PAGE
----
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A while ago I picked up a book called "Eat right for your metabolic type". The book discussed the effects of the endocrine system on the overall shape and the speed of metabolism.

The book outlined few major metabolic types:

  • Adrenal
  • Thyroid (hypo/hyper)
  • Muscular

The book proceeded to discuss the overall shape of the body, including shape of fingers to help identify the metabolic type and give suggestions on which foods to avoid for a particular type.

The book then gave examples of effects of foods on metabolic types - for example an Adrenal type who eats too much sugar would crash and compensate for this by sleeping.

Since I can no longer find that book in print, I'm interested if there's really such a thing as a metabolic type that can be easily identified ? Are there indeed some foods that people should avoid eating?

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up vote 6 down vote accepted

In general the answer is yes. However, the degree in which this is true and the degree in which the human body can adjust and adapt to new food types is larger misjudged. I am of the opinion that metabolism is largely controlled by the microbiome. It is largely recognized that the gut biome does adjust depending on diet and will also vary depending on drug intake. From previous meta-analyses, it has been noted that there are three subtypes of microbiomes. In a particularly famous study, it has been noted that Japanese and only Japanese people have the microbiome to digest seaweed due to the remarkable volumes of sushi that they eat.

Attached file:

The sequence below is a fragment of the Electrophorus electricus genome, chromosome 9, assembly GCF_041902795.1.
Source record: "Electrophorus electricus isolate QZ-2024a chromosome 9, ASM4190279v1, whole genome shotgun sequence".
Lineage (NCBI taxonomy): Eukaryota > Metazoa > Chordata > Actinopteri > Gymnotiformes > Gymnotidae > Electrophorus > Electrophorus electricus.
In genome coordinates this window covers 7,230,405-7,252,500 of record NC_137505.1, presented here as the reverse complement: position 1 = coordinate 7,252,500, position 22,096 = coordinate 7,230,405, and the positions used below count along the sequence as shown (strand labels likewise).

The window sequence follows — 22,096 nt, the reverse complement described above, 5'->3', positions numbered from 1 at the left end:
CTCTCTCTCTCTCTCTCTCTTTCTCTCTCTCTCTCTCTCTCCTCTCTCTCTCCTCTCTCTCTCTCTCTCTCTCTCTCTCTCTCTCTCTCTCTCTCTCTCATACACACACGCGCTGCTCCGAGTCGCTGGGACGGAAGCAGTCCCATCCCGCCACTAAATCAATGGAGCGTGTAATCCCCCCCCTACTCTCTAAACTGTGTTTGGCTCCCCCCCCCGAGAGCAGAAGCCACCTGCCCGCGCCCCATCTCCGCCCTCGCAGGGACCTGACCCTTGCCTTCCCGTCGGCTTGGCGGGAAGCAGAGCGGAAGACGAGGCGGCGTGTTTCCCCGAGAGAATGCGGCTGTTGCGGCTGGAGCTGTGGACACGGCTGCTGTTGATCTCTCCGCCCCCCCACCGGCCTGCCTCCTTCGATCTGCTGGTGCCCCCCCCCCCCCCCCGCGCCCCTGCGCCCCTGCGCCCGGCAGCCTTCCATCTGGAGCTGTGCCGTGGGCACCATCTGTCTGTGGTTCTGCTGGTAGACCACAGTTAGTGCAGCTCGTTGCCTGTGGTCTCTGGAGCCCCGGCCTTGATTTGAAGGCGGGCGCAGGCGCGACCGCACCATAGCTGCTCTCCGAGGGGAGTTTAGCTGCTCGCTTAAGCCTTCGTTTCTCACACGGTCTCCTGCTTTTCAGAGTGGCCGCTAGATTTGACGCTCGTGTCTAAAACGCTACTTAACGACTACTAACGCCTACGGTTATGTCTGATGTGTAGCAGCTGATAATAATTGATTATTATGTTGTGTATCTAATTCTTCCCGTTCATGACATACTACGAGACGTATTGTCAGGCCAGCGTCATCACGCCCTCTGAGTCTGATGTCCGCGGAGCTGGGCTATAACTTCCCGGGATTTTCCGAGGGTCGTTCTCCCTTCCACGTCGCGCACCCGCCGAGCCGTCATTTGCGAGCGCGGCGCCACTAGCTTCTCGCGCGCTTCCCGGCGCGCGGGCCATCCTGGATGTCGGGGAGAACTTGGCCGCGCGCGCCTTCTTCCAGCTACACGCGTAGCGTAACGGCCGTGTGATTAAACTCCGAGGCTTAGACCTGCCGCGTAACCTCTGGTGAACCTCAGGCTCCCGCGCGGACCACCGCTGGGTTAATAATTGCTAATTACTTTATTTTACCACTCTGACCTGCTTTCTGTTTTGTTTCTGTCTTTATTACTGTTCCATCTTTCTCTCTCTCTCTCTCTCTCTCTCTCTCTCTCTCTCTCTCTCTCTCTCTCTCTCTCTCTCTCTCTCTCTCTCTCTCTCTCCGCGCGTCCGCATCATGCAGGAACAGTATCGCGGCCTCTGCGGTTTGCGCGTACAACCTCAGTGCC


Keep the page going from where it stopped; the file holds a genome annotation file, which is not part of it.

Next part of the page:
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Very interesting article! – Alex Stone Apr 27 '12 at 2:13

That book was likely crap, but in short the answer is yes, probably there is a genetic basis in the metabolism, with human 'types' that could benefit from a personalized nutrition. The discipline studying these relationship is called nutrigenomics, and the main concept is similar to what is being told for personalized medicine. The bad news is that unfortunately this is not easy to identify, surely not from the form of your finger.

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Not from your finger … but possibly from metagenomics. – Konrad Rudolph Apr 26 '12 at 23:11

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